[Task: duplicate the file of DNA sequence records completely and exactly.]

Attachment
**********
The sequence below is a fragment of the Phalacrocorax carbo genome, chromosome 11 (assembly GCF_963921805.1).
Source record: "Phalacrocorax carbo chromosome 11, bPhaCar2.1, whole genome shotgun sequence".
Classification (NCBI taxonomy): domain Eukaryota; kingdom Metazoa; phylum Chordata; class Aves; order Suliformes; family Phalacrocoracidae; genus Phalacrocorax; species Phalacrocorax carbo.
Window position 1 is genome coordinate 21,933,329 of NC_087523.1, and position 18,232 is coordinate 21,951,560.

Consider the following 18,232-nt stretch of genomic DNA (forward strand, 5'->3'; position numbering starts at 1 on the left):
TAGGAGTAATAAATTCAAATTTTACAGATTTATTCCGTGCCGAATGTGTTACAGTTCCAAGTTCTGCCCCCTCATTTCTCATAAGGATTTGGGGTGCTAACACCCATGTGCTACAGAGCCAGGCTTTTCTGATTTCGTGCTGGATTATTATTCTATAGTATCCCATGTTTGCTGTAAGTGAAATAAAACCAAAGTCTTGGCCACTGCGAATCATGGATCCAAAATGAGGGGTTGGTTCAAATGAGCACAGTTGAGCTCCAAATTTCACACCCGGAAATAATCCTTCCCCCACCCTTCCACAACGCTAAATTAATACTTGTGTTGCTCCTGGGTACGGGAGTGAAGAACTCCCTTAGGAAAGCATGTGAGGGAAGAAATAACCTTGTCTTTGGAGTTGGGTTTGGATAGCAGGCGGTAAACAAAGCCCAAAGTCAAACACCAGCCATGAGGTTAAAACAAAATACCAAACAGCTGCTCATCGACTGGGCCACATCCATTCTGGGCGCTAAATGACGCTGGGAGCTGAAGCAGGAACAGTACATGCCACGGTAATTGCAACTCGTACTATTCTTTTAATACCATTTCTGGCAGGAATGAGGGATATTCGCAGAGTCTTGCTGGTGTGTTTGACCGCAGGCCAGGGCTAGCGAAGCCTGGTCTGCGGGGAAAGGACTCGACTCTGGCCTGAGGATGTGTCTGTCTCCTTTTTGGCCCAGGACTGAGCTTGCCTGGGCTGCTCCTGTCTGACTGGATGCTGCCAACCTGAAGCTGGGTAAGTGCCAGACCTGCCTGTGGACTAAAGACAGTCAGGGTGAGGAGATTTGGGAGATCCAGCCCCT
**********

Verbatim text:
The sequence below is a fragment of the Phalacrocorax carbo genome, chromosome 11 (assembly GCF_963921805.1).
Source record: "Phalacrocorax carbo chromosome 11, bPhaCar2.1, whole genome shotgun sequence".
Classification (NCBI taxonomy): domain Eukaryota; kingdom Metazoa; phylum Chordata; class Aves; order Suliformes; family Phalacrocoracidae; genus Phalacrocorax; species Phalacrocorax carbo.
Window position 1 is genome coordinate 21,933,329 of NC_087523.1, and position 18,232 is coordinate 21,951,560.

Consider the following 18,232-nt stretch of genomic DNA (forward strand, 5'->3'; position numbering starts at 1 on the left):
TAGGAGTAATAAATTCAAATTTTACAGATTTATTCCGTGCCGAATGTGTTACAGTTCCAAGTTCTGCCCCCTCATTTCTCATAAGGATTTGGGGTGCTAACACCCATGTGCTACAGAGCCAGGCTTTTCTGATTTCGTGCTGGATTATTATTCTATAGTATCCCATGTTTGCTGTAAGTGAAATAAAACCAAAGTCTTGGCCACTGCGAATCATGGATCCAAAATGAGGGGTTGGTTCAAATGAGCACAGTTGAGCTCCAAATTTCACACCCGGAAATAATCCTTCCCCCACCCTTCCACAACGCTAAATTAATACTTGTGTTGCTCCTGGGTACGGGAGTGAAGAACTCCCTTAGGAAAGCATGTGAGGGAAGAAATAACCTTGTCTTTGGAGTTGGGTTTGGATAGCAGGCGGTAAACAAAGCCCAAAGTCAAACACCAGCCATGAGGTTAAAACAAAATACCAAACAGCTGCTCATCGACTGGGCCACATCCATTCTGGGCGCTAAATGACGCTGGGAGCTGAAGCAGGAACAGTACATGCCACGGTAATTGCAACTCGTACTATTCTTTTAATACCATTTCTGGCAGGAATGAGGGATATTCGCAGAGTCTTGCTGGTGTGTTTGACCGCAGGCCAGGGCTAGCGAAGCCTGGTCTGCGGGGAAAGGACTCGACTCTGGCCTGAGGATGTGTCTGTCTCCTTTTTGGCCCAGGACTGAGCTTGCCTGGGCTGCTCCTGTCTGACTGGATGCTGCCAACCTGAAGCTGGGTAAGTGCCAGACCTGCCTGTGGACTAAAGACAGTCAGGGTGAGGAGATTTGGGAGATCCAGCCCCT